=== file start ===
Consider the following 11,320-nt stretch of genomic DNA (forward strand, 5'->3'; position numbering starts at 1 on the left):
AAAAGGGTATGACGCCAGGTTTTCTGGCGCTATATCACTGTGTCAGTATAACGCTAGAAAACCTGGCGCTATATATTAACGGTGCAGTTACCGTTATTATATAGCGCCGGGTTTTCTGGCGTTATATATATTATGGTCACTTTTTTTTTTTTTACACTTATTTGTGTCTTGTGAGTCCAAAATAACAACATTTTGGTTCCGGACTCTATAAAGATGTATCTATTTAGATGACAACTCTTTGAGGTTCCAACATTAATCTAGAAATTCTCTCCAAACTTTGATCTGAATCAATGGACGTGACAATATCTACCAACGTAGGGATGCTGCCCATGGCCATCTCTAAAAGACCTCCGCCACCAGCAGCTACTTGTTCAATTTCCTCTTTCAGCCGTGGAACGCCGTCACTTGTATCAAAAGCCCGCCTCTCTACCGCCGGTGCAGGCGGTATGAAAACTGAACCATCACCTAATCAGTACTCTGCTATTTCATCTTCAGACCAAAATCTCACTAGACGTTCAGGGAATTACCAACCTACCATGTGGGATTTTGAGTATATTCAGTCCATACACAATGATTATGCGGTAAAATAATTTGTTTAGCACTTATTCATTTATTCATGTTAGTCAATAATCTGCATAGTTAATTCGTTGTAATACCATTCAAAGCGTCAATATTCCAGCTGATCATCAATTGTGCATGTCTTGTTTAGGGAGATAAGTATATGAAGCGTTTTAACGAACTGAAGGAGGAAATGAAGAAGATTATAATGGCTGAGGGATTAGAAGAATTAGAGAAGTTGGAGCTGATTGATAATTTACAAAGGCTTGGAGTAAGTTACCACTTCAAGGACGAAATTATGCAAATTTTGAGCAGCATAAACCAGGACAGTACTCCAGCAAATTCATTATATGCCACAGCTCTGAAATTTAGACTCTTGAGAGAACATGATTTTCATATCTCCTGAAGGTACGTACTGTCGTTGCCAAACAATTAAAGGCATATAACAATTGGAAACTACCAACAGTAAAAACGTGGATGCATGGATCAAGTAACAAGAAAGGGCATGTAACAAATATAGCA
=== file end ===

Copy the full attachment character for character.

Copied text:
Consider the following 11,320-nt stretch of genomic DNA (forward strand, 5'->3'; position numbering starts at 1 on the left):
AAAAGGGTATGACGCCAGGTTTTCTGGCGCTATATCACTGTGTCAGTATAACGCTAGAAAACCTGGCGCTATATATTAACGGTGCAGTTACCGTTATTATATAGCGCCGGGTTTTCTGGCGTTATATATATTATGGTCACTTTTTTTTTTTTTACACTTATTTGTGTCTTGTGAGTCCAAAATAACAACATTTTGGTTCCGGACTCTATAAAGATGTATCTATTTAGATGACAACTCTTTGAGGTTCCAACATTAATCTAGAAATTCTCTCCAAACTTTGATCTGAATCAATGGACGTGACAATATCTACCAACGTAGGGATGCTGCCCATGGCCATCTCTAAAAGACCTCCGCCACCAGCAGCTACTTGTTCAATTTCCTCTTTCAGCCGTGGAACGCCGTCACTTGTATCAAAAGCCCGCCTCTCTACCGCCGGTGCAGGCGGTATGAAAACTGAACCATCACCTAATCAGTACTCTGCTATTTCATCTTCAGACCAAAATCTCACTAGACGTTCAGGGAATTACCAACCTACCATGTGGGATTTTGAGTATATTCAGTCCATACACAATGATTATGCGGTAAAATAATTTGTTTAGCACTTATTCATTTATTCATGTTAGTCAATAATCTGCATAGTTAATTCGTTGTAATACCATTCAAAGCGTCAATATTCCAGCTGATCATCAATTGTGCATGTCTTGTTTAGGGAGATAAGTATATGAAGCGTTTTAACGAACTGAAGGAGGAAATGAAGAAGATTATAATGGCTGAGGGATTAGAAGAATTAGAGAAGTTGGAGCTGATTGATAATTTACAAAGGCTTGGAGTAAGTTACCACTTCAAGGACGAAATTATGCAAATTTTGAGCAGCATAAACCAGGACAGTACTCCAGCAAATTCATTATATGCCACAGCTCTGAAATTTAGACTCTTGAGAGAACATGATTTTCATATCTCCTGAAGGTACGTACTGTCGTTGCCAAACAATTAAAGGCATATAACAATTGGAAACTACCAACAGTAAAAACGTGGATGCATGGATCAAGTAACAAGAAAGGGCATGTAACAAATATAGCA